*As The Wapo reported yesterday: “McCarthy backed out of a spending agreement he made with President Biden as part of a deal to lift the debt limit less than two weeks after Biden signed the law in an attempt to placate the furious conservatives in his conference. Democrats on the House floor on Saturday chanted, ‘Keep your word!’”

*As he sought to appease the radicals, he opened an impeachment inquiry against Joe Biden, without holding the floor vote he promised. The result has been a deplorable clown show.

*And, while he finally worked with Democrats to keep the government open, he enraged them by refusing to give them 72 hours to read the short-term spending bill. “Democrats were given just minutes to read it and vote on it despite asking Republican leadership for more time. (Democrats deployed stalling tactics to get about two hours to read and discuss the bill.)”

*“On Sunday, McCarthy went on CBS’s “Face the Nation” and charged Democrats with wanting a shutdown. That infuriated Democrats, who voted nearly unanimously for the government spending bill when fewer than half of Republicans did.” At their caucus meeting Tuesday, Democrats played a tape of McCarthy’s remarks, which clearly helped to seal his fate.

Belatedly, Kevin is noticing some things. At his swan-song post-defeat press conference last night, he said of the MAGA loyalists who ousted him: "They don’t get to say they’re conservatives because they’re angry and they’re chaotic. … They are not conservatives. They do not have a right to have the title.”

Oh really?

Others actually seemed puzzled about why this is happening to their party:

Rep. Kelly Armstrong (R-ND) complains: "The incentive structure in this town is completely broken... we have descended to a place where clicks, TV hits, and the neverending quest for the most mediocre taste of celebrity drives decisions and encourages juvenile behavior.”

Really? How long as this been going on? And could it possibly have something to do with… this guy?

For the moment, chaos reigns, dysfunction is the order of the day, and the knives are out for the most hated man in Congress: Matt Gaetz. As it enters uncharted territory, the post-Kevin GOP also doubled down on pettiness. As his first order of business as acting speaker, Patrick McHenry ordered former Speaker Nancy Pelosi to vacate her Capitol hideaway office by today.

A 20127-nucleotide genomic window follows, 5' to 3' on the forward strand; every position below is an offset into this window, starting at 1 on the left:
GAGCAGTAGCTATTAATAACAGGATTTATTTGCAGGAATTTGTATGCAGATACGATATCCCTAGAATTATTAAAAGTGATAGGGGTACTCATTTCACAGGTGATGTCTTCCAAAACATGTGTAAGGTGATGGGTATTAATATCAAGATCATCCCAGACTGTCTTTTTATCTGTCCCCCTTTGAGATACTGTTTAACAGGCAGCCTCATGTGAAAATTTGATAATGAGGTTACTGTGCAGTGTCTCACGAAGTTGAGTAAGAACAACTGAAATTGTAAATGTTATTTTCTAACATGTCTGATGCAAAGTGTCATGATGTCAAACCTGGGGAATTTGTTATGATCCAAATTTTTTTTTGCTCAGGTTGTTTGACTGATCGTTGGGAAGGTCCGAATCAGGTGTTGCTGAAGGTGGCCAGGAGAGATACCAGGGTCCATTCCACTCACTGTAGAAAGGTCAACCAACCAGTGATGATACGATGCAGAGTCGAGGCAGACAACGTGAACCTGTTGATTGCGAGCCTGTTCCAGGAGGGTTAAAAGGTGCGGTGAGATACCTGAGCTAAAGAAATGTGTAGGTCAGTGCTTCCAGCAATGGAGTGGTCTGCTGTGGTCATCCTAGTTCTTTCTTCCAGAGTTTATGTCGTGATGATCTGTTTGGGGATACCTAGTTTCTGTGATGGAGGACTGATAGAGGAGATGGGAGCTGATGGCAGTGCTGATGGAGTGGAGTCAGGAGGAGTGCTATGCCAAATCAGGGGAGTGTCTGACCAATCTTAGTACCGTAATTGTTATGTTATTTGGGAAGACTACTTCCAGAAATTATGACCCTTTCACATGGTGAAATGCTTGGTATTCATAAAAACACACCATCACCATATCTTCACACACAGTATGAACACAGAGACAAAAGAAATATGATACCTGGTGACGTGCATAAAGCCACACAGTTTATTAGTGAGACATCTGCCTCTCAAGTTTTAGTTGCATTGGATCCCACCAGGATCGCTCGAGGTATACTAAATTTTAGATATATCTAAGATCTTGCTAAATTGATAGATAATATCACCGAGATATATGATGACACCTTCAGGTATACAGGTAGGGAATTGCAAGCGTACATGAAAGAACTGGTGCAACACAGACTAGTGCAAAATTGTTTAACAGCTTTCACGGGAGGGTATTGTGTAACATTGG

We turn to our evergreen question: What could possibly go wrong?

“Donald Trump to Be Nominated for Next Speaker of the House” — Newsweek

Shortly after McCarthy was removed from the position, Representative Troy Nehls of Texas—who sided with the majority of Republicans in voting against McCarthy's removal—announced that he intends to nominate Trump to the role as soon as possible.

"When the U.S. House of Representatives reconvenes, my first order of business will be to nominate Donald J. Trump for Speaker of the U.S. House of Representatives," Nehls said in a statement.

"President Trump, the greatest President of my lifetime, has a proven record of putting America First and will make the House great again," he added.

Today, McCarthy ought to be asking himself: Was it worth it? Peter Wehner writes in the Atlantic:

In Robert Bolt’s A Man for All Seasons, Sir Thomas More has an exchange with Richard Rich, an ambitious young man whom More, early in the play, warns against getting into politics. Rich doesn’t possess the moral fortitude to resist the temptations that accompany a political life. It isn’t so much that Rich is bad; it’s that he’s weak.

Rich eventually betrays More, and in one of the play’s most famous lines, More tells Rich, “Why, Richard, it profit a man nothing to give his soul for the whole world ... but for Wales!”

Kevin McCarthy gave up his soul not for Wales but for something worse—Donald Trump. It will be of little comfort to McCarthy to know that he’s hardly the only one to have done so.

Source: Charles Sykes/Bulwark.com

Date Posted: Thursday, October 5th, 2023 , Total Page Views: 1772